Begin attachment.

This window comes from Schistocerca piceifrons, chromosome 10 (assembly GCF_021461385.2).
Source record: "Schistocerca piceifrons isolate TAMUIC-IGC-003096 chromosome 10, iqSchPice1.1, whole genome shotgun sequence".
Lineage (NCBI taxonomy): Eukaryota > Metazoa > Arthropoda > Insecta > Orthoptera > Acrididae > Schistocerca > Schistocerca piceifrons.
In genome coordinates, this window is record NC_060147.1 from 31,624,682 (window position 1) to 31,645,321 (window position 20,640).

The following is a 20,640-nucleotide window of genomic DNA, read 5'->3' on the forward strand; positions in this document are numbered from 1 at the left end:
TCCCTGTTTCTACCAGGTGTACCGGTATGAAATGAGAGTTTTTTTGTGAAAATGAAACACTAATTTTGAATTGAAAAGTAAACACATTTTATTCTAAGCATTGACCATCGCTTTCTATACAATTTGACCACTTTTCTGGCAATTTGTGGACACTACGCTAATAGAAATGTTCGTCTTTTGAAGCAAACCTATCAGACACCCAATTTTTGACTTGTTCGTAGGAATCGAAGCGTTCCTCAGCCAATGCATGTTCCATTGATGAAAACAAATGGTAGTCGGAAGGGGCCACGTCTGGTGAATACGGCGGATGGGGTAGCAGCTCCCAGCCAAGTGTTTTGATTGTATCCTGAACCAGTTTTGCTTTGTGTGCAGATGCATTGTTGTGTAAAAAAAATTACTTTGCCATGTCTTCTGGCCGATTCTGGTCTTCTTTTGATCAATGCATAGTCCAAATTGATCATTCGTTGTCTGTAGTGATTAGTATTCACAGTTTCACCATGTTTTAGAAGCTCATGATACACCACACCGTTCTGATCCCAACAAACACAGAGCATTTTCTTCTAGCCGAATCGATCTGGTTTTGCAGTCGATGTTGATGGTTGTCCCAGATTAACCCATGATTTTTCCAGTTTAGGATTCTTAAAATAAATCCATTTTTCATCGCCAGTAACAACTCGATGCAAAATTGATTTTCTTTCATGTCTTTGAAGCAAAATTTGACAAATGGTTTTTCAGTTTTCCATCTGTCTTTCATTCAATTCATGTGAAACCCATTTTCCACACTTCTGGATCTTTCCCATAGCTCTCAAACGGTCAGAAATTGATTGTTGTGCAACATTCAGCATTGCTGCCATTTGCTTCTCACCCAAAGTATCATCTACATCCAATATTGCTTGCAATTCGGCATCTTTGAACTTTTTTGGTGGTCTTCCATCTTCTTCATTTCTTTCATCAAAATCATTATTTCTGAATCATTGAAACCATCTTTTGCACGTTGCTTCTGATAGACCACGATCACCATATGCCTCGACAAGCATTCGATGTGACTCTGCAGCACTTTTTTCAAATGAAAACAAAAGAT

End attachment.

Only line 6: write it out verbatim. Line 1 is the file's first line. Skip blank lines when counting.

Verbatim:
TCCCTGTTTCTACCAGGTGTACCGGTATGAAATGAGAGTTTTTTTGTGAAAATGAAACACTAATTTTGAATTGAAAAGTAAACACATTTTATTCTAAGCATTGACCATCGCTTTCTATACAATTTGACCACTTTTCTGGCAATTTGTGGACACTACGCTAATAGAAATGTTCGTCTTTTGAAGCAAACCTATCAGACACCCAATTTTTGACTTGTTCGTAGGAATCGAAGCGTTCCTCAGCCAATGCATGTTCCATTGATGAAAACAAATGGTAGTCGGAAGGGGCCACGTCTGGTGAATACGGCGGATGGGGTAGCAGCTCCCAGCCAAGTGTTTTGATTGTATCCTGAACCAGTTTTGCTTTGTGTGCAGATGCATTGTTGTGTAAAAAAAATTACTTTGCCATGTCTTCTGGCCGATTCTGGTCTTCTTTTGATCAATGCATAGTCCAAATTGATCATTCGTTGTCTGTAGTGATTAGTATTCACAGTTTCACCATGTTTTAGAAGCTCATGATACACCACACCGTTCTGATCCCAACAAACACAGAGCATTTTCTTCTAGCCGAATCGATCTGGTTTTGCAGTCGATGTTGATGGTTGTCCCAGATTAACCCATGATTTTTCCAGTTTAGGATTCTTAAAATAAATCCATTTTTCATCGCCAGTAACAACTCGATGCAAAATTGATTTTCTTTCATGTCTTTGAAGCAAAATTTGACAAATGGTTTTTCAGTTTTCCATCTGTCTTTCATTCAATTCATGTGAAACCCATTTTCCACACTTCTGGATCTTTCCCATAGCTCTCAAACGGTCAGAAATTGATTGTTGTGCAACATTCAGCATTGCTGCCATTTGCTTCTCACCCAAAGTATCATCTACATCCAATATTGCTTGCAATTCGGCATCTTTGAACTTTTTTGGTGGTCTTCCATCTTCTTCATTTCTTTCATCAAAATCATTATTTCTGAATCATTGAAACCATCTTTTGCACGTTGCTTCTGATAGACCACGATCACCATATGCCTCGACAAGCATTCGATGTGACTCTGCAGCACTTTTTTCAAATGAAAACAAAAGAT